Zimmermann v. Wilson, 81 F.2d 847 (3d Cir. 1936)

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US Court of Appeals for the Third Circuit - 81 F.2d 847 (3d Cir. 1936)
February 11, 1936

81 F.2d 847 (1936)

ZIMMERMANN et al.
v.
WILSON, Internal Revenue Agent, et al.

No. 5951.

Circuit Court of Appeals, Third Circuit.

February 11, 1936.

Henry S. Drinker, of Philadelphia, Pa., for appellants.

Davis, Polk, Wardwell, Gardiner & Reed, of New York City (Montgomery B. Angell, of New York City, of counsel), for appellees Drexel & Co. and others.

Frank J. Wideman, Asst. Atty. Gen., Sewall Key, M. H. Eustace, and James E. Murphy, Sp. Assts. to the Atty. Gen., and Charles D. McAvoy, U. S. Atty., and Thomas J. Curtin, Asst. U. S. Atty., both of Philadelphia, Pa., for appellees Wilson and Wrigley.

Before BUFFINGTON and DAVIS, Circuit Judges.

BUFFINGTON, Circuit Judge.

In the court below the taxpayers, John E. Zimmermann and his wife, Sarah A. F. Zimmermann, filed a bill in equity, as a case arising under the Revenue Act of 1928, c. 852, 45 Stat. 791, against G. J. Wilson, Internal Revenue Agent in Charge, Internal Revenue Service, Philadelphia, Pa., Edmund J. Wrigley, Special Agent, the partnership of Drexel & Co., and the individual partners thereof. The bill prayed the grant of an injunction to prevent examination by the revenue officers of the taxpayers' bank books and of their dealings with Drexel & Co. as their bankers and brokers. The court granted an ex parte restraining order and set the case for hearing. Thereafter the revenue officers in charge, alleging "the facts set forth in the bill do not constitute a valid cause of action in equity against this respondent," moved the bill be dismissed. On the subsequent hearing, the court dismissed the bill, and this appeal was taken by the taxpayers.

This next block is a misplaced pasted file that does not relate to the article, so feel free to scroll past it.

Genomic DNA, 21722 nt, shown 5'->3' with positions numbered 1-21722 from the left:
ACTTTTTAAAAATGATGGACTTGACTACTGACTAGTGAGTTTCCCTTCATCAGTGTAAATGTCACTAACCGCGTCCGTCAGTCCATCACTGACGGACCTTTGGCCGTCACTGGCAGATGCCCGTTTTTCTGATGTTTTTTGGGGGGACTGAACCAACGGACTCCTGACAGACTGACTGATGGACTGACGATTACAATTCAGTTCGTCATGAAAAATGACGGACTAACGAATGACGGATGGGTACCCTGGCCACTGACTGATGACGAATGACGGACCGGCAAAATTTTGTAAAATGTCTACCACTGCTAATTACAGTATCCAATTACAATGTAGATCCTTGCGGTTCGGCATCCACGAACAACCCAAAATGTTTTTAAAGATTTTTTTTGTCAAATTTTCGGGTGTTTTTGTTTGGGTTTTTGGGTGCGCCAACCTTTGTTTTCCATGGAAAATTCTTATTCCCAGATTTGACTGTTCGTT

The bill, which is not traversed, shows the taxpayers made their individual income tax returns for 1929 and 1930; that in May, 1931, and in July, 1932, the revenue agents examined such returns and were given "complete access to all the data they deemed relevant". Zimmermann's return was determined to be correct and was accepted as filed. Mrs. Zimmermann's was assessed with an additional tax of $3.15, which she paid. On the similar examination in July, 1932, of the returns for 1930, by the revenue agents, Mrs. Zimmermann's return was found correct, and Mr. Zimmermann was determined to be entitled to a refund of $2,681.29 by reason of his omission to make deductions from income amounting to $16,326.66. He was requested to make claim for such refund, which he did, and received a check therefor, with interest, from the Treasurer of the United States. During the entire two-year period subsequent to the filing of the respective returns being the limitation period prescribed by the act for the assessment of taxes there on all the data pertaining to complainant's tax liability for the years in question were available to the revenue agents, including the records of Drexel & Co. and other brokerage and banking houses with whom complainants had had dealings. Neither of complainants executed a written waiver extending the limitation period for the respective taxes. No further examination thereof was made or requested until April 10, 1935, when the Commissioner made written demand on complainants for access to their books and records *848 for the years 1929 and 1930, without any charge that either return had been false or fraudulent with intent to evade tax. Complainants aver they have no knowledge or advice as to any errors or omissions in either of such returns and, on advice of counsel, refused to permit the requested examination; that on May 13, 1935, complainants were advised by defendants Drexel & Co. that they had received a letter from defendant Wilson requesting them to produce, for the inspection and examination of a designated internal revenue agent, all books, records, and papers containing information relative to complainant's accounts and transactions for the years 1929 and 1931, inclusive; that complainants, on May 14, 1935, instructed Drexel & Co. not to produce the same or submit them to representatives of the Bureau of Internal Revenue.